The Coloured Bird


The Coloured bird 

Is back today.


Rolling vivid polaroids

And posting them

Into my ears.


They unfurl lazily

Inside my head,

Stretching long corners

Into my brain.


And I hear her voice then.



In every colour.


Painting crotchets 

And semi-quavers


Into landscapes

Of ochre, magenta,

Cerulean and jade.


Her voice

Like brushstrokes

Along the soft inner curve

Of my skull.

What You Thought


You thought you felt

The scratch of dirt

Along the walls 

Of your veins

And arteries.


But I could have told you

That something shimmered there.


You thought the dust

On your pores and eyelids

Was attracted like to likeness.


But I could have shown you

Bright skin and iris.


You thought that lips

Embellished with lies

Were the only ones

For kissing.


But I could have given you

Nakedness meeting.


And so when blood and skin

And eye and mouth

Were pummeled

And cracked open,

And all your beautiful faces

Spilled out

In the night

To lie in the gutter

Before evaporating,


I could have whispered -


See, they were there all along.

Why not here?


Where skin thins


Like fallen autumn leaves.

Where tears and sweat

Flow like sap and rain

In sodden, muddy earth.

Where softness hardens

And melts.


Where we come

When it’s time to go.


And if it must 

Be somewhere,

Then why not here?


On clean sheets.

In bright glass rooms

Where we look out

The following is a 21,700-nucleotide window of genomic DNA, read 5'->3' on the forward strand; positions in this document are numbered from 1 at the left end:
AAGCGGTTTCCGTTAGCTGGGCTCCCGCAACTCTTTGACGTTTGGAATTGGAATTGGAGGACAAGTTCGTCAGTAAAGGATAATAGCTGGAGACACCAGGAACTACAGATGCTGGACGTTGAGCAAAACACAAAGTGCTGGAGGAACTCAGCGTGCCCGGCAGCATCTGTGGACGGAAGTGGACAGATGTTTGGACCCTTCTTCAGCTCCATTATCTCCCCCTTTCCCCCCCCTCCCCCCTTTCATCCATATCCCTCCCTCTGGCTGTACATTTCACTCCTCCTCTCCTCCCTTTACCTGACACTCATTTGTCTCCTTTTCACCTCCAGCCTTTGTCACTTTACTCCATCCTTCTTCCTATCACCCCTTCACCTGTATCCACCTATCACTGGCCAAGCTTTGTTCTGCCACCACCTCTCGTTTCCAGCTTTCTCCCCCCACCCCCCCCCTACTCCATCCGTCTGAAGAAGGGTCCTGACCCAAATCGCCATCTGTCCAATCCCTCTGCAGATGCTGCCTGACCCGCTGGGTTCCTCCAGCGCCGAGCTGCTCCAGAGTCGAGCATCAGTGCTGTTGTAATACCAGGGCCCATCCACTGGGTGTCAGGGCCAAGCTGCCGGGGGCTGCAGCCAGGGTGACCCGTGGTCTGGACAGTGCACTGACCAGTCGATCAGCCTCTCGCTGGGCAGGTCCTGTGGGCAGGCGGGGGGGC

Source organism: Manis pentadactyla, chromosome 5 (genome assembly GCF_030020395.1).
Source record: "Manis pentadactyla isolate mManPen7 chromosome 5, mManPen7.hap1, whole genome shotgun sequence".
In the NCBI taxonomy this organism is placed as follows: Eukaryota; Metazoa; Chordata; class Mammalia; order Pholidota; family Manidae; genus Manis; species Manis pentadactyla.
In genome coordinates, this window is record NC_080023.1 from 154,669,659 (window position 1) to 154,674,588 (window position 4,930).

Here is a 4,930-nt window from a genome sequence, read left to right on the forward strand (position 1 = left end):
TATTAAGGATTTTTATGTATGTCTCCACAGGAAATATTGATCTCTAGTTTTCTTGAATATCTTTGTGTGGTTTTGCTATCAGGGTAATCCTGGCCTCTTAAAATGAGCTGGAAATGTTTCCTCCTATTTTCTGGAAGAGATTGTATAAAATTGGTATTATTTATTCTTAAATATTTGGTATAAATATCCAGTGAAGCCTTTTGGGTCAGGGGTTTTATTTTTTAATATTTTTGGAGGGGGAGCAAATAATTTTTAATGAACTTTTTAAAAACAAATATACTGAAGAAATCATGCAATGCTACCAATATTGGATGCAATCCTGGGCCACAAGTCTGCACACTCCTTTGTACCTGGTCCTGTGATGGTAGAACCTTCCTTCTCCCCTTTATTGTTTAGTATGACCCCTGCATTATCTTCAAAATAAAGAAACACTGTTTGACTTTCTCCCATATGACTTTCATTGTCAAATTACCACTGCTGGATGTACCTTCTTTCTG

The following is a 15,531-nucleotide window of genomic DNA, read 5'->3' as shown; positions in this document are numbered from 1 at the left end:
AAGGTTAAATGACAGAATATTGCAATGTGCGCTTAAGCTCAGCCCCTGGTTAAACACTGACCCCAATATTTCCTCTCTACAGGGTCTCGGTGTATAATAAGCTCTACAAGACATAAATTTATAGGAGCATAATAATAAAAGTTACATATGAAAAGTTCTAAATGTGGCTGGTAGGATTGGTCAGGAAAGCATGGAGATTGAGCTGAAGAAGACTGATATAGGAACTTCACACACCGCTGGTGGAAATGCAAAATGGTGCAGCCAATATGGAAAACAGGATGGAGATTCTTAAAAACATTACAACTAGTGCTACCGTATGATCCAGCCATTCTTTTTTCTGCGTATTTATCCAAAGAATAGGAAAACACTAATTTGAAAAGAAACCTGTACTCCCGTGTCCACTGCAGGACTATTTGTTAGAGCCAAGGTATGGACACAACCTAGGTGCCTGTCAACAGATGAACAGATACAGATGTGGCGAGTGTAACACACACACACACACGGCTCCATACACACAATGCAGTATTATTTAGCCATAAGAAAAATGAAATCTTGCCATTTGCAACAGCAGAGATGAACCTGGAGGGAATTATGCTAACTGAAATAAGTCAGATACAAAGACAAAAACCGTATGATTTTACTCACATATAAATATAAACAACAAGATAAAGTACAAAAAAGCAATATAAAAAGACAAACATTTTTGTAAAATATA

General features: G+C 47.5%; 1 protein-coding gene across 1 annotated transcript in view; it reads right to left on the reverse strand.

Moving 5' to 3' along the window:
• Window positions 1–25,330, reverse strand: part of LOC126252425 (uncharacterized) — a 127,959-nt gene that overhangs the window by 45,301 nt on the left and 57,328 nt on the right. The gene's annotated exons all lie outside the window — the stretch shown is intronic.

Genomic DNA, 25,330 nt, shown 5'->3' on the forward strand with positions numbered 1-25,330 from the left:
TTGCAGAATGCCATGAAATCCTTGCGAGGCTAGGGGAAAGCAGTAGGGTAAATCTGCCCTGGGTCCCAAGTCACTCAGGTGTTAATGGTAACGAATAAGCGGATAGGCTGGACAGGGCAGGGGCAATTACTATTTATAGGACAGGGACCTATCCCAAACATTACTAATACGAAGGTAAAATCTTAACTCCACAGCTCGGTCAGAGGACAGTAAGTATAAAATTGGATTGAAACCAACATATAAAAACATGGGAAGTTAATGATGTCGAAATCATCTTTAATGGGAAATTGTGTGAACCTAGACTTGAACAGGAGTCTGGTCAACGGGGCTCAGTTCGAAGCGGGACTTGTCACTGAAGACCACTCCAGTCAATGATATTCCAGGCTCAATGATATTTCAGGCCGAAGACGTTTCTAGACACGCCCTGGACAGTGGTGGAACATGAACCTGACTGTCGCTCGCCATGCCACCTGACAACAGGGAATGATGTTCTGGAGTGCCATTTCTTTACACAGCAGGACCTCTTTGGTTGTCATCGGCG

Across field and forest

And remember how

We saw them

Through fresh spring budding,

Golden summer filters,

Bronze autumn fullness,

And white winter’s truth.


Where beds are dressed

With friendly faces

And flashy outdoor colours.


If we must start

To say goodbye -

Then why not here?


In good company.

Where false fads and 

Passing hurts

And old anger

Drop like loosened dying fruit

And are covered 

By a softening drift

Of smiles and kind words -

Piling against and buffering

Pain and loss.


Where souls are loosened

Like wind in the trees

And set free to fly

Like birds.


Where naked branches

At last

Hide no secrets.


And standing stark 

Against bright blank skies

We find that


Underneath the 

Changing colours 

Of our path

And long seasons


Etched there

In the bark


All along


Was love.

Bathwater, Extract From Beginning of Scene 1

Jos:      1st January 2017

The day my life changed … well, it was night actually. When my life changed, I was sleeping. I used to have this blanket that I always took to bed; it was blue fleece. Real soft. And this night, I had it in bed. And course, I was asleep. Cos I always used to sleep alright with that blanket. And so everything that happened, happened while I was warm and cosy at home. And I didn’t know anything about it. Funny that, innit? How your life can change, and at the time, you don’t even know. And it was like my anchor that blanket. You could use it like a pair of arms, giving you a cuddle. It was like safety. And it smelt like toast. It used to smell like toast. 

Vicky:  It’s January 1999, in Hull. In an ex-council house, now private house, a two-mile drive from where I grew up. I’ve just dropped out of college, for the second time. I’m 19.

His palms are pressed against mine.

calloused and strong, they pulse with promises;

bass-lines to stories he whispers, trawling the air above us.

They echo through plaster, rafters and brick,

shake the sky, so that light spills down

in lines; illuminates his words.

We are transfixed by the glow

of the future we’re drawing out

in these biting black empty rooms.

We lie on the living room floor.